vi)                Often the middle of the night is when God wants me to write only because He wants me to share what I just learned at that moment. That does not mean all of us have to write when we are awake, it is just what God calls me to do at times.

a)                  My point is once we have let go of our problems and stated them out for God, that is when we can then "function". Then we can talk it out with others, or in my case "write it out", or maybe even go back to bed.

b)                  I have found through experience that once I have laid out problems to God and said in effect, "This is Your problem as I can't deal with it", then and only then I have peace from my situation of the moment.

d)                 I should also remind all of us that sometimes we have to give our problems to God in "baby steps". That is when we are still worrying about a problem after we hae given it to God, so therefore we need to pray again.

i)                    Sometimes we have to pray, "Dear God, for the next two minutes I am not going to worry about it." When we start to worry again, it is time to pray about it again and not worry about it for another "two minutes" or for however long we can go without worrying about that problem.

ii)                  My point is God is willing to work on our level. If the most we can go is say a few minutes, God is willing to comfort us for the length of time we can handle and then He is more than willing to work with us again.

e)                  Yes we still have to face our problems in life. Yes we still have to make the best decisions possible given the information at hand. My point of this commentary about giving our problems to God is about letting go of the worrying over the issues we have to face in the first place.

f)                   Believe it or not, I am still talking about these three verses, where I suspect the author is obviously tired late at night, and he is giving his problems to God to deal with.

i)                    With that said, let's move on to Verse 5 and see what happens next.

17.              Verse 5: I thought about the former days, the years of long ago;

a)                  One of the interesting arguments this writer Asaph is going to bring up, is thinking about how God has worked long ago in the history of Israel.

b)                  A great mistake that we make is that we can forget that God can work in a mighty way in our lives just as He has done with famous biblical characters. We make the mistake that somehow we are less important than famous bible characters and that God can't or won't do equally great things in our lives today.

c)                  Does that mean the only solution to our problem is a "biblically sized" miracle? No.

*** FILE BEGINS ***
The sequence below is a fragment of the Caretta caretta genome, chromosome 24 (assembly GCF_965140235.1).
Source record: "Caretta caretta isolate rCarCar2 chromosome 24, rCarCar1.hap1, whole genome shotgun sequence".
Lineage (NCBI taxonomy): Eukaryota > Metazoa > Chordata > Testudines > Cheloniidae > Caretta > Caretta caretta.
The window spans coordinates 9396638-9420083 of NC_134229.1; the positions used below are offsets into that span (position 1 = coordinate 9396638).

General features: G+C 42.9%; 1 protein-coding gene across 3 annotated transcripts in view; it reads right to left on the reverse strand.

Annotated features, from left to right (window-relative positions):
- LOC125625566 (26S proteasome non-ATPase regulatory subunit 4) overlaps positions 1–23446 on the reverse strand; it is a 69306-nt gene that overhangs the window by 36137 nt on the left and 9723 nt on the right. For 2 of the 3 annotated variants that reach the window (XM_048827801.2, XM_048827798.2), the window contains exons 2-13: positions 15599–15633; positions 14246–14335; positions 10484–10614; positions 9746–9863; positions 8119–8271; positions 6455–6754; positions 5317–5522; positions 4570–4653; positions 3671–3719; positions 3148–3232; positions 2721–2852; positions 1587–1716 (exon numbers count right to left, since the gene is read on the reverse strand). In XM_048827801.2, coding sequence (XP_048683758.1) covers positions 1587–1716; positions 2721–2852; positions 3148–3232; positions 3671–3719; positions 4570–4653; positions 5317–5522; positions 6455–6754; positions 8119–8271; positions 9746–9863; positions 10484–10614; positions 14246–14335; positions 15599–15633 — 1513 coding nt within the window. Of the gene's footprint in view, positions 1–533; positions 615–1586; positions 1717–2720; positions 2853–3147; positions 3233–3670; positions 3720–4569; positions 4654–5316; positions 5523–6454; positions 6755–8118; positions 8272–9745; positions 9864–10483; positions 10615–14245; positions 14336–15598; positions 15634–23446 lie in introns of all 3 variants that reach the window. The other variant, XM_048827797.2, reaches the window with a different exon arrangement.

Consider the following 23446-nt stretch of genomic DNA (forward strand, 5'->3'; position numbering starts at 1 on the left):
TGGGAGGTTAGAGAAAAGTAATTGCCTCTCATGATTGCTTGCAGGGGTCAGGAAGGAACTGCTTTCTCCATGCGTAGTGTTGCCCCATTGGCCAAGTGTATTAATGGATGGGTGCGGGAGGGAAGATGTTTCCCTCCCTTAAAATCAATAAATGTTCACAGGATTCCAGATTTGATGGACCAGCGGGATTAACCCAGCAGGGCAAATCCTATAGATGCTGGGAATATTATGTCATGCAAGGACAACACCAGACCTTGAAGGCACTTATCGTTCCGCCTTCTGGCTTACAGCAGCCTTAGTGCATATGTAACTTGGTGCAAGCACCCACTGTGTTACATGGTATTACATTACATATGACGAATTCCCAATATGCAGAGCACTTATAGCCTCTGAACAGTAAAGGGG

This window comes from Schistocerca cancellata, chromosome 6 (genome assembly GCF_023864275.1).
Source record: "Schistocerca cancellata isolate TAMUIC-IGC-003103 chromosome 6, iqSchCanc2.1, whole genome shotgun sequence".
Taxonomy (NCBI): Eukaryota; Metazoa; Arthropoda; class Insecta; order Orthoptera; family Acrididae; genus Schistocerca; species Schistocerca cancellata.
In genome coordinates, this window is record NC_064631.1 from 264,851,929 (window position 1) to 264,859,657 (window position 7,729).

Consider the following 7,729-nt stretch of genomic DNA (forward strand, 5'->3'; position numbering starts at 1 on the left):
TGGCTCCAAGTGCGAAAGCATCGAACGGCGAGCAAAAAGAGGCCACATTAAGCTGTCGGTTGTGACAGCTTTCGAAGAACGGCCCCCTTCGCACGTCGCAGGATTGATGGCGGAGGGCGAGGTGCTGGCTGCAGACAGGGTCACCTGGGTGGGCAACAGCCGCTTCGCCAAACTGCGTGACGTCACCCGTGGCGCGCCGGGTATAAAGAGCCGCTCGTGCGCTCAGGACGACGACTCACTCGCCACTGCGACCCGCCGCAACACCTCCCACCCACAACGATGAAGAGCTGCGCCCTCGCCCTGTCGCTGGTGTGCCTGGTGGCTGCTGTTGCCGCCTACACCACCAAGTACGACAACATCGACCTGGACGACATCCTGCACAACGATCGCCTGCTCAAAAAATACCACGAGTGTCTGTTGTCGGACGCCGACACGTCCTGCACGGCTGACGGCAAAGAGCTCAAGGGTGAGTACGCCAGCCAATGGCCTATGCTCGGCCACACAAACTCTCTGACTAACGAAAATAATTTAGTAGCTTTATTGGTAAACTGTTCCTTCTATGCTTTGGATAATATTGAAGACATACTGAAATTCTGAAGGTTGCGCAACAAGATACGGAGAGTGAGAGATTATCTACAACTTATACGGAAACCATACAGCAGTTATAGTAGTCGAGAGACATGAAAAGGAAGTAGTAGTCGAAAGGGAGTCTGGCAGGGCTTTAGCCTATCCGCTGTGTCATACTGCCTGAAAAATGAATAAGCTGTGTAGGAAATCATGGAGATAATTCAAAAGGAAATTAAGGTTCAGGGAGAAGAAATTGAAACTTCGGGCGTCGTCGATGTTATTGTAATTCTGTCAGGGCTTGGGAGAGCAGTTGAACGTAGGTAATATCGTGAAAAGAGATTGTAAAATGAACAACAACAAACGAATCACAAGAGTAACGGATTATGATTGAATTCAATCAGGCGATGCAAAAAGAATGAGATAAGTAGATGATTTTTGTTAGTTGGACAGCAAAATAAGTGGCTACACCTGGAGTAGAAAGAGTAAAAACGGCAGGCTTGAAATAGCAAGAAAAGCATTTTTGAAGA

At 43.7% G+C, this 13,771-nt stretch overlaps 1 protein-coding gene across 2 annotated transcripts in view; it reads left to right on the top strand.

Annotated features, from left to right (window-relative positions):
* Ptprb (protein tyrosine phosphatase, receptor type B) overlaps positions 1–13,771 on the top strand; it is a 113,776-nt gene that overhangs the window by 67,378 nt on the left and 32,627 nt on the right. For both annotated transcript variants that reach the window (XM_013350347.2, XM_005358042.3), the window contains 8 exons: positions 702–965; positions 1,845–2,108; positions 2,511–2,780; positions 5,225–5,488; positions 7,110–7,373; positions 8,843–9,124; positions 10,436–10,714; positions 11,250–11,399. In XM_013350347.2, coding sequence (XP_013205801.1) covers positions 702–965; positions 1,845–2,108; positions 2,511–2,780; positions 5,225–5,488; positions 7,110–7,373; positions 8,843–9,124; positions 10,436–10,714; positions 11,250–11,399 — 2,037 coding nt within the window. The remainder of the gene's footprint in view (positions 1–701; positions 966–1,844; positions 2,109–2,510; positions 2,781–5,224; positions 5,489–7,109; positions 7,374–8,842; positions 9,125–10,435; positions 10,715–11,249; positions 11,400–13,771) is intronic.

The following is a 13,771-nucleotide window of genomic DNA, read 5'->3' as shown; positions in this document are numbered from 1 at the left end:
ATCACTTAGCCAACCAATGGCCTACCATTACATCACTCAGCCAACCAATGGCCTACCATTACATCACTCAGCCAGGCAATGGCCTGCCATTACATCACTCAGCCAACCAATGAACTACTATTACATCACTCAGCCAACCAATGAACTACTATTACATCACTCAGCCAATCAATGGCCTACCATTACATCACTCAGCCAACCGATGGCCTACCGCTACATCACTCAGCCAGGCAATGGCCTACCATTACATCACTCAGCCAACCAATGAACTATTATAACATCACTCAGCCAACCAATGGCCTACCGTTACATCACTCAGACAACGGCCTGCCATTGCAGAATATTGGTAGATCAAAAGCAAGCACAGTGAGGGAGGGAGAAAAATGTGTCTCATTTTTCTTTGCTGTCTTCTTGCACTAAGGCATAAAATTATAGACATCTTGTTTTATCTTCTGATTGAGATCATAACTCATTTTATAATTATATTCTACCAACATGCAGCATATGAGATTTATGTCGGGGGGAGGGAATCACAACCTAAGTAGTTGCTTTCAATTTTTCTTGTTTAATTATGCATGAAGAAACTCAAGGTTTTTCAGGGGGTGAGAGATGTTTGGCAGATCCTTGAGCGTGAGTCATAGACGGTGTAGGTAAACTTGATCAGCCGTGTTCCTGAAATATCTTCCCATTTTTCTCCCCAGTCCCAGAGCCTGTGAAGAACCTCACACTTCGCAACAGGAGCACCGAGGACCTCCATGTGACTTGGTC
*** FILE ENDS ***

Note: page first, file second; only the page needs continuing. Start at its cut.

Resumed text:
i)                    The point is not that God will "part waters" for us. The point is the same God that did part the Red Sea is a God that is more than capable of helping out our lives and is more than willing to get involved in our lives.

ii)                  With that said, let us move on to Verse 6 and read how God dealt with Asaph and hopefully learn a few things about how God can and does deal with our issues.

18.              Verse 6: I remembered my songs in the night. My heart mused and my spirit inquired: 7 "Will the Lord reject forever? Will he never show his favor again? 8 Has his unfailing love vanished forever? Has his promise failed for all time? 9 Has God forgotten to be merciful? Has he in anger withheld his compassion?" Selah

a)                  In these verses the author Asaph asks God a lot of questions. He ponders:

i)                    Will the Lord reject us forever? (Verse 7)

a)                  It feels like God has not done anything significant in the life of His people in a long time and at that time it seemed like God has rejected Israel.

ii)                  Will he never show his favor again? (Verse 7)

a)                  This is the feeling one has when it feels like somehow God is too angry at us and we feel like God will never work in a mighty way again.

iii)                Has his unfailing love vanished forever? (Verse 8)

a)                  Asaph is so worried about his problems or the problems of the nation of Israel that it feels like God's love is forever gone.

iv)                Has his promise failed for all time? (Verse 8)

a)                  By now one can see the pattern, of Asaph contemplating if God will ever work again in the nation of Israel. This is what sleep depravation can do to our thoughts. (Speaking as one who is experienced at this. )

v)                  Has God forgotten to be merciful? (Verse 9)

a)                  The idea of "mercy" here is not about eternal salvation. It is about God intervening in the life of His people, despite all of their (or our) faults.

vi)                Has he in anger withheld his compassion? (Verse 9)

a)                  Asaph is convinced that God must be angry with "His people" or else He would have worked some sort of miracle by now.

b)                  You read these questions and think "Oh boy I thought I had problems. I am worried about the problems of my own life and here is Asaph worried about a whole country."